By Jeannette Doran
While every season has its own unique beauty, this time of year
overwhelms one with splendor. Surrounded by fall's harvest of rich
color, the taste of pumpkin pie and fresh apples, the gentle warmth of
wind rustling the orange and red leaves, our lives are enriched with
the fruit of the seed.
In beholding the beauty of the tiny seed brought to fruition, we are invited to look at its journey.
Perhaps as tulip and daffodil bulbs are fall-planted in the rich soil, soon to bear the depth of winter's cold, or, as the spring seeds are folded into the earth after the last spring frost awaiting their growth, we develop a longing for God. There is a period of darkness amidst cold dampness before the
tiny green sprout emerges one morning. This is like our own lives.
Living in Iowa close to corn fields, this reality is clarified.
Since this year's floods delayed the spring planting for many farmers,
once the furrowed fields were neatly sown in long rows, we watched and
waited for the first sign of green. This did come about after more
periods of threatening rain storms, hot, humid days and warm sunlight.
While the corn this year was not as "high as the sky on the fourth of
July," still a few weeks later we watched vast fields sway in the wind
like waves of the ocean. Now the tall stalks have turned rusty beige,
a drying out time before the harvest begins. Some years the farmer
works day and night to beat the coming frost.
Our garden has nurtured us these last two months with juicy
tomatoes, green beans, butternut squash and a wealth of broccoli that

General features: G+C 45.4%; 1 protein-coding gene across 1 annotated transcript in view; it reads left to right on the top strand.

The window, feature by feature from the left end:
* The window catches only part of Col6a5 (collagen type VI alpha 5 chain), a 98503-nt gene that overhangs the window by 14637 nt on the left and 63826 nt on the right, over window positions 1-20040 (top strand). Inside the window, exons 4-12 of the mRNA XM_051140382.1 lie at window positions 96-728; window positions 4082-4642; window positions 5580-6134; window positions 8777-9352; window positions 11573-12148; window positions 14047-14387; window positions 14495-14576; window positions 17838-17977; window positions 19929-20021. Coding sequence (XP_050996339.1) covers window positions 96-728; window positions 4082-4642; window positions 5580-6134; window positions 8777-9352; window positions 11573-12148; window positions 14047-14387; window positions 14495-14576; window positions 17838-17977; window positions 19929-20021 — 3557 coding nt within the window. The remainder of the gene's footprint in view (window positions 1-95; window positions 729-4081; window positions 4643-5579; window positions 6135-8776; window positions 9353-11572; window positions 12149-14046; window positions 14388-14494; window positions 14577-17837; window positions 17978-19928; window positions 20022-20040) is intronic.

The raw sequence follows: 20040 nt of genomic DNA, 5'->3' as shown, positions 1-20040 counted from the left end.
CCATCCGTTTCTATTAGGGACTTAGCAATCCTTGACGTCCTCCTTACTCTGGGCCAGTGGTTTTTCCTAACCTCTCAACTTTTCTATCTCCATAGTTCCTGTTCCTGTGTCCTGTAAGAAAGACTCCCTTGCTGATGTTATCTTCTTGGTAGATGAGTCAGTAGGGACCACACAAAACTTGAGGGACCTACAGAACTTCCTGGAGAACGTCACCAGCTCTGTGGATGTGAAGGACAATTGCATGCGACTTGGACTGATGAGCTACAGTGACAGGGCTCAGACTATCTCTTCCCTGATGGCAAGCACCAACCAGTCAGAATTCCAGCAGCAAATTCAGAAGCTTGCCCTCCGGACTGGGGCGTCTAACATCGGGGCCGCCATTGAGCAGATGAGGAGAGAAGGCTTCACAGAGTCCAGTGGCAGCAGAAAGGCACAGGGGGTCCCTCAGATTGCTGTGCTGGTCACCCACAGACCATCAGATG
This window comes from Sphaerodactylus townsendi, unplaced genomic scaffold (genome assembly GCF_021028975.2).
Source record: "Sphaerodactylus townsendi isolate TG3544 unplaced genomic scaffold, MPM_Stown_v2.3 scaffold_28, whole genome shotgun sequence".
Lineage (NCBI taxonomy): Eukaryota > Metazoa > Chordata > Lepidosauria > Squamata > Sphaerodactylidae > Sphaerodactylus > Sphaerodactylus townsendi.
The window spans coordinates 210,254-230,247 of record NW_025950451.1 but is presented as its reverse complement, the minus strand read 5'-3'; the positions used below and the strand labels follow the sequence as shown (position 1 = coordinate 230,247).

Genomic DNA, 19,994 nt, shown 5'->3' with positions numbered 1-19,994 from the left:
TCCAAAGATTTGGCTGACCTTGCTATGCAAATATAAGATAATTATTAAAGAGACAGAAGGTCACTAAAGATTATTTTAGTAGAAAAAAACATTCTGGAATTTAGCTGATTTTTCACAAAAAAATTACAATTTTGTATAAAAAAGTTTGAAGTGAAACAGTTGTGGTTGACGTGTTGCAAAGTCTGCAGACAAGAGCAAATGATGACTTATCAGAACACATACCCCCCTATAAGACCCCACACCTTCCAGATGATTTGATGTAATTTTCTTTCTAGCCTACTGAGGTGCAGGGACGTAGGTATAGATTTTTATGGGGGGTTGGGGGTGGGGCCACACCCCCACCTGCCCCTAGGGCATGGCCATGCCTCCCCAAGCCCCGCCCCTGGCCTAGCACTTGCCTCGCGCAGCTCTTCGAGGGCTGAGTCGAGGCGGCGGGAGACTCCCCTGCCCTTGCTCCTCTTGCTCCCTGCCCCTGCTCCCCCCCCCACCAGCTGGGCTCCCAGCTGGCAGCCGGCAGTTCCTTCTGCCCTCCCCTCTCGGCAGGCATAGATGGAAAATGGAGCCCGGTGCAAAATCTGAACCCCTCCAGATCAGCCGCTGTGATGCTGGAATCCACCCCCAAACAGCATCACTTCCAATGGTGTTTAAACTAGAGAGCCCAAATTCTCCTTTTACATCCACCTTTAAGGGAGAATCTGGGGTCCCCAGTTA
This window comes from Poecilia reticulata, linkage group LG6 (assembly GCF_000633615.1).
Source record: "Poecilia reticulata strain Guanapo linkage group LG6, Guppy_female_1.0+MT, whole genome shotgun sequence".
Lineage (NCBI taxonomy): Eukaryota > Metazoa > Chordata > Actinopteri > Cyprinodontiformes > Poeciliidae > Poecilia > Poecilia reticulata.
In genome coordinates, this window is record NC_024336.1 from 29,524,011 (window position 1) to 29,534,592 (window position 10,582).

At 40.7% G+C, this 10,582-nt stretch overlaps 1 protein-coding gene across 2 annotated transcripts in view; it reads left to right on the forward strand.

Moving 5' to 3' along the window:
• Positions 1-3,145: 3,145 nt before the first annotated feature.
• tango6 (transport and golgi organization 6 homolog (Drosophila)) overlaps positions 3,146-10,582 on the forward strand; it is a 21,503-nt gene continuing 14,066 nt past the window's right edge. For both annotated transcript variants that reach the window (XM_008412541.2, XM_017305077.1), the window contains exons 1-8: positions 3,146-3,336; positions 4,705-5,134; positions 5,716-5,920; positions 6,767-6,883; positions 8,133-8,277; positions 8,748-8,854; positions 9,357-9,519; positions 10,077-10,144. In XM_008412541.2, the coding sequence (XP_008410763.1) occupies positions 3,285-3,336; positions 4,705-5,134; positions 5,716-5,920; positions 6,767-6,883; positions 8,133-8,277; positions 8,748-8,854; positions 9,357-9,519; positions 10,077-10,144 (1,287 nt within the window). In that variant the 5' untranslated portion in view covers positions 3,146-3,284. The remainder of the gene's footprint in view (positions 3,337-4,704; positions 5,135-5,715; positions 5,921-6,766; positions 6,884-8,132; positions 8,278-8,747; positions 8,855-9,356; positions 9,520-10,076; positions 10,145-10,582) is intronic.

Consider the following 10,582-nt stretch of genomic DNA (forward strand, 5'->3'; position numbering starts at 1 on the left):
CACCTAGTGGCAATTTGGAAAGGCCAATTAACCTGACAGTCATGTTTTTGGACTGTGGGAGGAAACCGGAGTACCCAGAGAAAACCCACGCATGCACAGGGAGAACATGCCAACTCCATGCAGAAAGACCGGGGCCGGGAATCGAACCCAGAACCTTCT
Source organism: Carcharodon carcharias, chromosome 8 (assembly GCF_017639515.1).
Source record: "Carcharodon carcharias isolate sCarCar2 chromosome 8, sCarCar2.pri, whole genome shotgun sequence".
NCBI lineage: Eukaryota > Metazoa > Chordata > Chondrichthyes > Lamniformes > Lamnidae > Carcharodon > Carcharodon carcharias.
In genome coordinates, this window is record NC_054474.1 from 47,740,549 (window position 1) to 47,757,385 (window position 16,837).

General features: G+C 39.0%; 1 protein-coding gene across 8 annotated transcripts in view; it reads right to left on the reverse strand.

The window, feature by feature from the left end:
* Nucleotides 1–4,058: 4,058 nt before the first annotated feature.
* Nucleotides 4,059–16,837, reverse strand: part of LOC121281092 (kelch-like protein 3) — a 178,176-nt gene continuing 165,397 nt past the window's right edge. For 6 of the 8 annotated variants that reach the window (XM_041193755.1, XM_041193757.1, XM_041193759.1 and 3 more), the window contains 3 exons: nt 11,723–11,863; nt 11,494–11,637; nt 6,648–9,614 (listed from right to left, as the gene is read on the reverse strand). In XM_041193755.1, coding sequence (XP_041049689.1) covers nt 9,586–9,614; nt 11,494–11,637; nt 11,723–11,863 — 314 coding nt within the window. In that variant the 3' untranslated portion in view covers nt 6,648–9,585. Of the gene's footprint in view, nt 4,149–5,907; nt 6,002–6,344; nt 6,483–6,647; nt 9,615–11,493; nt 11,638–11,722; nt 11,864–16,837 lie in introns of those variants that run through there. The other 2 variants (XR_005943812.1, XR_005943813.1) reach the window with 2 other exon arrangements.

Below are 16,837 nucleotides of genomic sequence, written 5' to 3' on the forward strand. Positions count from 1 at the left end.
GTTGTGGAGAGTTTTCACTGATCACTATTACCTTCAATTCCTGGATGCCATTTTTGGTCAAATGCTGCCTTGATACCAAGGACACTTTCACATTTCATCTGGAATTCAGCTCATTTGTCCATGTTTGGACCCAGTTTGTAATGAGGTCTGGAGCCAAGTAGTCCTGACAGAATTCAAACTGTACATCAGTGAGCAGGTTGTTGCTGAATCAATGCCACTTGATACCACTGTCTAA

came from a packet of little seeds. This year, a profusion of colorful
flowers graced our land; it seemed every corner one turned, we
delighted in a petite blue cornflower or a bright red rose. Such is
the beauty of creation. We need only to open our eyes to behold God's
As we remember the seed's journey, we are reminded of our soul's
path to deeper delights. We believe in the indwelling of the Blessed
Trinity. Through God's gifts of gentle awareness of this holy presence
we desire more. We experience long periods of darkness and emptiness.
Gradually, we find deep in our being a tiny light and warmth that
begins to emerge after much waiting. As the psalmist teaches, the Lord
delights in our waiting in love. Our hunger for God grows in the
dark, and we come to understand that, after long spaces of solitude
with quiet prayer, we will come to delight in God's holy presence and
will learn to carry this with us into our daily lives. As the earthly
seed comes to fruition in the soil's depth, so our spiritual growth is
nurtured in the night. St. John of the Cross writes to us of our
spiritual fruition, with this attentive waiting, in this stanza of his poem, The Dark Night:
"O guiding night!
O night more lovely than the dawn!
O night that has united
The Lover with His beloved,
Transforming the beloved in her Lover."